Once we are determined to be still no matter what comes at us, we expand our awareness by letting go of any idea about our life, our body-mind, or what we should or should not be experiencing at this moment. Then our dissatisfactions can arise and find itself recognized and embraced – because, after all, it’s not coming at us from outside, it was already here.


The Dark Triad


Why do bad boys always get the girl? To put it another way, why do women find it so hard to resist ruthless, deceitful narcissists? Look no further than James Bond, whose character is composed of three distinctly nasty traits: the dark triad, as this particular psychosis is referred to in psychological literature. James Bond is ruthless, he’s fearless, he’s extremely focused, and he’s mentally tough. He’s, of course, absolutely without conscience and remorse. He’s also one of the biggest philanders that’s ever worked for the British Secret Service.

While James Bond is a fictional character, he also makes for an exemplary psychological case study. The question psychologists ask in this case is what are the various personality traits and behaviors that enable those with the Bond psyche to enter into relationships with others and exploit them?

Men with a specific triumvirate of personality traits — the stratospheric self esteem of narcissism; the fearlessness, ruthlessness, impulsivity, and thrill-seeking of psychopathy; and the deceitfulness and exploitativeness of Machiavellianism can actually do pretty well for themselves out there in the echelons of society. High levels of openness, self-esteem and extraversion, combined with low levels of conscientiousness and anxiety enable James Bond types to persist in the face of potential social rejection and retaliation. Bondian psychopaths are more likely to have a greater number of sexual partners and a stronger inclination toward casual, short-term relationships than men who are low on such traits. This turns out to be evolutionarily advantageous because it expedites a dual-process alpha-male mating strategy aimed at maximizing reproductive strategy that consists of impregnate as many females as possible and hit the road before anyone calls you daddy.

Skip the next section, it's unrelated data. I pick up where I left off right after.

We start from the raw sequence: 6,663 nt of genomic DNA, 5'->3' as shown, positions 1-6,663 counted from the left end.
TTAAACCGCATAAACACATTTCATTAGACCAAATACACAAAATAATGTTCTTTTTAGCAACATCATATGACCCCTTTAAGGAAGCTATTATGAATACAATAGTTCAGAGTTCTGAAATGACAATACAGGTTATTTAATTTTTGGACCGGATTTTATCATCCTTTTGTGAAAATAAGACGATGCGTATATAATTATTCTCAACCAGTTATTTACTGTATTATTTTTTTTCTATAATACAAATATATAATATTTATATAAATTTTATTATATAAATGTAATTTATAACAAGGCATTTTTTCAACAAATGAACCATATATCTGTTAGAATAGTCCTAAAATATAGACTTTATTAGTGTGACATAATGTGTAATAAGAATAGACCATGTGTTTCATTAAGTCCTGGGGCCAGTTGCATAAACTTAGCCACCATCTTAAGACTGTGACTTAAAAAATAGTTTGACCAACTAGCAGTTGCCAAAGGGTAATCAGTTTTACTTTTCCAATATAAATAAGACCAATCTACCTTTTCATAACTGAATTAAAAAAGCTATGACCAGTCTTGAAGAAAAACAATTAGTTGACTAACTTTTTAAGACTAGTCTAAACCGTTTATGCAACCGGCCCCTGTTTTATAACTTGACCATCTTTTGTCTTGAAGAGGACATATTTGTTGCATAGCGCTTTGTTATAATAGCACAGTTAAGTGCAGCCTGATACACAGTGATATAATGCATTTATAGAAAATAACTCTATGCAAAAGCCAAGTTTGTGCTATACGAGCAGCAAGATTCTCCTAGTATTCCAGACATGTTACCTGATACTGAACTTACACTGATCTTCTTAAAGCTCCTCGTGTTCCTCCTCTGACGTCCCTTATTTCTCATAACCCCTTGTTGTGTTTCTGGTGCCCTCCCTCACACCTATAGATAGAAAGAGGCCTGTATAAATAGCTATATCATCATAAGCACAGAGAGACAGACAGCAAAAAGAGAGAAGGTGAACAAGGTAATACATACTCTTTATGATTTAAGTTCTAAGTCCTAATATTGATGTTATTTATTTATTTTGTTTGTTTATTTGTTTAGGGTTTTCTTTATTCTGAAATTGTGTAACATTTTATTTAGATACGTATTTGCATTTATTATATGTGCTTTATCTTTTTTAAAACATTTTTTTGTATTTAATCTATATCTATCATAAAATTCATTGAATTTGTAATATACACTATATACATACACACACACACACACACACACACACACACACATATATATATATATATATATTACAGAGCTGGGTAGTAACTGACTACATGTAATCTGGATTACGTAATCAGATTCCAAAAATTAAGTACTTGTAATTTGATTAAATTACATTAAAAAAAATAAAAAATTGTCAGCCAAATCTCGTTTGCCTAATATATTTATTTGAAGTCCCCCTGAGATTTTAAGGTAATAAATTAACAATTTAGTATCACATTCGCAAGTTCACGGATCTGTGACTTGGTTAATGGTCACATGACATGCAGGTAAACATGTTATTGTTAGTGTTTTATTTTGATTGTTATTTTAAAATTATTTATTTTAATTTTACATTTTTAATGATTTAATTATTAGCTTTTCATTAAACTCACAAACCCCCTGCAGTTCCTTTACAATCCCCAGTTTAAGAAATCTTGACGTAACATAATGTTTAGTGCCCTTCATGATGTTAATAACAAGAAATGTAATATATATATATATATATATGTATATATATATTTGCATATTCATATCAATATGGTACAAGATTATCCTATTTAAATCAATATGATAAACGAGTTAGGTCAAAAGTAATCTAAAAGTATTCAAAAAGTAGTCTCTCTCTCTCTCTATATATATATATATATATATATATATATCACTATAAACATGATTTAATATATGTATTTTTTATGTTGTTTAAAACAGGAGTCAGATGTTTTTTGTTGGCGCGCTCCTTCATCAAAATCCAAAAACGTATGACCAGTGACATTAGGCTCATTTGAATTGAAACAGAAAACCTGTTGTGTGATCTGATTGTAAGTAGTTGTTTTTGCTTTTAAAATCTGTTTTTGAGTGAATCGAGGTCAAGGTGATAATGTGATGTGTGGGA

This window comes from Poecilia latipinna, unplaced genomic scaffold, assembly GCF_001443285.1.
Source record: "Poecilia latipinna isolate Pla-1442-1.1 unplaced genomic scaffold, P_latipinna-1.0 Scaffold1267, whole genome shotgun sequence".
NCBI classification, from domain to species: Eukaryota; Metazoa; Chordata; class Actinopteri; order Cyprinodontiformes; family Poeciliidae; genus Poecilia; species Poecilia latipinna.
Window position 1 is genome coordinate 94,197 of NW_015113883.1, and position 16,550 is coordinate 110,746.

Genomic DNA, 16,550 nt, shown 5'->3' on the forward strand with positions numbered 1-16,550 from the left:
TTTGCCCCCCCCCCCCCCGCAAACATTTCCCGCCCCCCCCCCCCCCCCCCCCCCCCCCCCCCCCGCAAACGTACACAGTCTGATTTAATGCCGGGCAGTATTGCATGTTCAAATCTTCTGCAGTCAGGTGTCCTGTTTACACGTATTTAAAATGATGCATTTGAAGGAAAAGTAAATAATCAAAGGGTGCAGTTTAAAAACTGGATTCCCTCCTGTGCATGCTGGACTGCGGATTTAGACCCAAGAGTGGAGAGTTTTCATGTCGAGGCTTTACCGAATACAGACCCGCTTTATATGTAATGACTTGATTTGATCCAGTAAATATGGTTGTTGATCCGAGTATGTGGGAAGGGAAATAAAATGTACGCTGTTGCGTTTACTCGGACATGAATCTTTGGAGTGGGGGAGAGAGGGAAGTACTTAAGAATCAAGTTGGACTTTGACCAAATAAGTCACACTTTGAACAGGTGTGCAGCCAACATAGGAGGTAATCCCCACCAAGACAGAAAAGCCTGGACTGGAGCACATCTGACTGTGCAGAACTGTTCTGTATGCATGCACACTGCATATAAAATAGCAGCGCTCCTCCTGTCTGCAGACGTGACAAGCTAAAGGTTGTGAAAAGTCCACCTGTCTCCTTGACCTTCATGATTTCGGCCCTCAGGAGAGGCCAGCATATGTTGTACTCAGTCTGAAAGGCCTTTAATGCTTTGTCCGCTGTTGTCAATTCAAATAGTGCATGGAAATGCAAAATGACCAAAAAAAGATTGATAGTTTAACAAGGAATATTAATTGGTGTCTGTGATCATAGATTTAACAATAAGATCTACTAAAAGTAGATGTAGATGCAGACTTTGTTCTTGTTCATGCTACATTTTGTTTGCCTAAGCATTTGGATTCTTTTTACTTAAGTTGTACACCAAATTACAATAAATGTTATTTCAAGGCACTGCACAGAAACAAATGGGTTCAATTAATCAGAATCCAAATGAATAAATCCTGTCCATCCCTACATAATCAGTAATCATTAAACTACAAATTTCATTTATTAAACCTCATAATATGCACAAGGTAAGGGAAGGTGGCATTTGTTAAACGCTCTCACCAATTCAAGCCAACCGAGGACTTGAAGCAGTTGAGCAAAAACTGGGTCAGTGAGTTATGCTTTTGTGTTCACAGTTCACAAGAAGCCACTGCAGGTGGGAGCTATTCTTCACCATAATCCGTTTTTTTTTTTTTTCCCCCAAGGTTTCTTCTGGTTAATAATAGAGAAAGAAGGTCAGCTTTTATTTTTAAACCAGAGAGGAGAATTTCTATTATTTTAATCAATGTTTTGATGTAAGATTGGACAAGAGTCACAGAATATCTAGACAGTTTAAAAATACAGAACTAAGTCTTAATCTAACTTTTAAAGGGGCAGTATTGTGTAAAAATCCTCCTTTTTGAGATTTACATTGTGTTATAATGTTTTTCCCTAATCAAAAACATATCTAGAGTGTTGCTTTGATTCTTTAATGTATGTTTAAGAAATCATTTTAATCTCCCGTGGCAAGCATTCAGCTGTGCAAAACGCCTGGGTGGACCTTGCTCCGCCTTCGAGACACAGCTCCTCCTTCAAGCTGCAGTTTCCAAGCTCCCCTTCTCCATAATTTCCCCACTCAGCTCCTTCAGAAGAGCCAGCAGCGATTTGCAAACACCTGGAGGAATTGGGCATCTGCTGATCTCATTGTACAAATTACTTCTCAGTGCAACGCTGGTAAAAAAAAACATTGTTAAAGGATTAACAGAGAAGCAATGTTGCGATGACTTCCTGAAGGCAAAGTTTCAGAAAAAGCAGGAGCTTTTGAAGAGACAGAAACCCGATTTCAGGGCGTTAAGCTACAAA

James Bond craves novelty: a new Bond girl to seduce, a new villain to kill. The desire for novelty works both ways. This is exactly the kind of personality type that sets female pulses racing. If you’re looking for relationship advice here, it goes like this: date James Bond, marry Mr. Right. While James Bond may not be the man to settle down with, he has a lot to offer society. That is to say, if he exhibits non-psychotic levels of dark triad traits, a James Bond type can be a functioning psychopath.

We sleep soundly in our beds because rough men stand ready in the night to visit violence on those who would do us harm. It is not a coincidence that Churchill was fond of this saying. Great leaders have a lot in common with psychopaths, in that they are not afraid of making unpopular decisions. Many professions are also strongly associated with psychopathy. Surgeons, for instance, need to do the dirty work of cutting up bodies with calm, emotional detachment. Another example is the Special Forces. In Special Forces, you can’t afford to dwell on the fact that you’ve pulled the trigger and killed someone. If you do, then the next bullet could be going through your head. So you have to be very emotionally detached in kind of professions like that.